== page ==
Earlier this month, movers dropped and shattered my television. It was less than a year old and, it turns out, completely unsalvageable.
The original manufacturer, LG, shrugged: Accidental damage understandably isn’t covered under warranty. The company’s customer service agent connected me to a number of local repair shops, none of which were able to fix the screen. Displays are by far the most expensive part of a television, and I soon learned that a replacement for my particular LG would cost about $1,117, not including any shipping or labor costs. I had bought the TV brand new for $1,300.
Before the iPhone, Venmo, or Spotify, there were ringtones. You might remember them fondly as those lo-fidelity sounds we used to communicate our highly refined music tastes every time someone called our cell. But ringtones were so much more than that. A billion-dollar industry silenced seemingly overnight, ringtones laid the foundations of modern mobile consumer technology and set the stage for the app store and mobile commerce as we know it today. And they are proof that even silly-seeming products can have an impact long after their memory fades away.
As Covid-19 continues to keep offices shuttered around the world, businesses are scrambling to adjust to the “new normal,” with many employees stuck working from home. Now, tech companies are jumping at the opportunity to sell gadgets that facilitate an extended work-from-home reality.
Last week, Zoom debuted a new category of dedicated video calling devices under Zoom for Home branding. The first home device, the DTEN ME, costs $599, and is an oversized 27-inch tablet with three video cameras, eight high-definition microphones, and easy access to Zoom calls when they’re scheduled.
Unlike traditional meeting-room hardware, like Google’s Meet devices, which…
Loyal readers of Microprocessing may remember that, about a month ago, I bought an AlphaSmart Neo 2, a 2000s-era word processor with a small, six-line LCD screen. It does nothing but type. Though my experiment so far has been a successful one (the amount I am writing on this thing… folks, the difference is incredible), I feel a little bit guilty for relying on wasteful consumerism to help me get the job done.
Webcams have been around for more than three decades, but as the cameras in our phones have become near-perfect, the ones in our laptops seem stuck in time: They’re mostly terrible and don’t seem to be getting any better.
Granted, I never paid much attention to the camera in my work-issued 2019 MacBook Pro until the pandemic forced me into hours of video calls, staring at a mirror image of my face in grainy, dark, potato quality all day long. After the first few weeks, the terrible quality started driving me crazy.
At Apple’s annual developer conference on Monday, the company made a bombshell announcement: The Mac is switching to Apple-designed ARM processors, with plans to drop Intel for good.
The transition to what the company is calling “Apple Silicon” will provide a huge array of benefits to future devices and frees Apple from depending on Intel’s chipsets for its hardware, which has dictated how and when it could update MacBooks in the past. Apple expects the first devices powered by its own processors will arrive later this year.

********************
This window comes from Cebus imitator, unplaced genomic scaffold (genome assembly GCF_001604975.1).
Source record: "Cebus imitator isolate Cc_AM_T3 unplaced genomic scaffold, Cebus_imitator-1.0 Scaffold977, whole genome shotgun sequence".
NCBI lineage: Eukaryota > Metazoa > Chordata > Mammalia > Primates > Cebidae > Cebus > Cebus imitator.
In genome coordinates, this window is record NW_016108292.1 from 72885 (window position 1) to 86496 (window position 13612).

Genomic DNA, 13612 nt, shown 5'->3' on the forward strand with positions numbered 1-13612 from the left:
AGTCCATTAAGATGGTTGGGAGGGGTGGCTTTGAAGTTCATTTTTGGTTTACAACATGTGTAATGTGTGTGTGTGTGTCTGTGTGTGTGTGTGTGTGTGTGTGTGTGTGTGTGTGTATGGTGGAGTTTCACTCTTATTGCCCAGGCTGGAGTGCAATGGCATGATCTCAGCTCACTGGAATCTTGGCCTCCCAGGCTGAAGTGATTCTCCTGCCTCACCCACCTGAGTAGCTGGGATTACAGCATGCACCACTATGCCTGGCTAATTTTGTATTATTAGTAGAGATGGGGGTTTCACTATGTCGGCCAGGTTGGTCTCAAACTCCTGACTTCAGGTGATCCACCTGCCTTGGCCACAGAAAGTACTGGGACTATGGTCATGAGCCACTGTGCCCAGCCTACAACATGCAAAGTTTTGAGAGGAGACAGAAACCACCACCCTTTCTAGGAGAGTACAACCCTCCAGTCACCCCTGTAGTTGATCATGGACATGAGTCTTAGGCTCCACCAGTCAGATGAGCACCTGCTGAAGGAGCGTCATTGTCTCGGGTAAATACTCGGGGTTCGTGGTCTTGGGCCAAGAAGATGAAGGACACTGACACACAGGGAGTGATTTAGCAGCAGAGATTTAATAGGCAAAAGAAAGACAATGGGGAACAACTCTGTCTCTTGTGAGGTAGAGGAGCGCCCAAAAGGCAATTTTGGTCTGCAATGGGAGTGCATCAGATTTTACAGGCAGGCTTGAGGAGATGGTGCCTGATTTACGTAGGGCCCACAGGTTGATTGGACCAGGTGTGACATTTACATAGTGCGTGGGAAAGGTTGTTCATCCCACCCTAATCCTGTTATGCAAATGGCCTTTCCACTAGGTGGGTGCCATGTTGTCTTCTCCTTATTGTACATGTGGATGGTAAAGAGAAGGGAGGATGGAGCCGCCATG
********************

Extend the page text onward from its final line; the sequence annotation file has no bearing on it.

ARM-based processors offer increased performance while being more power-efficient and generating less heat…
For the past eight years, I’ve been working mainly on a late 2012 iMac. I’m no Luddite, but the computer has held up well over the years, and I’ve never felt the need to replace it. Recently, though, my iMac developed its first serious tic: The fan has started to power on loudly every time the computer goes to sleep. While the computer is long past warranty, I decided to call up Apple to see if the company could offer any help. When I did, I learned my iMac is considered “vintage” and was told Apple won’t touch it.
Last month, a Minnesota company called Tech Discounts received an email from a man in California. He had been trying to purchase 100 Chromebooks to donate to a nonprofit, but because of supply chain disruptions caused by the coronavirus pandemic, he hadn’t been able to find a seller. He had initially hoped to buy the computers new, but when he learned about Tech Discounts, an electronics refurbisher based in St. Paul, on an online forum, he decided to give the company a try. …
Technology has made us dependent on an alphabet soup of rare minerals sourced from the far corners of the planet. But there’s no guarantee that we’ll always have reliable supplies of these crucial resources. Now, scientists with the United States Geological Survey have identified a shortlist of 23 minerals that pose the greatest “supply risk” to U.S. manufacturers — minerals that, if unavailable, could upend entire industries, including consumer electronics, and set back efforts to combat the climate crisis.
The study, published Friday in the journal Science Advances, shows the surprising variety of metals American industries have a tenuous supply…
A few years ago, Apple’s hardware lineup was unrivaled: It was the only company creating an array of related, deeply integrated devices that worked with each other to make your life easier. Everything Apple made “just worked” with all of the company’s other products — no fussing or setup required.
Now it looks like Google is poised to become the company that “just works.”
At a press event yesterday, Google unveiled a slew of Pixel- and Nest-branded devices, including a new Wi-Fi router, smart speakers and displays, and headphones. …
The undercurrents of the future. A publication from Medium about technology and people.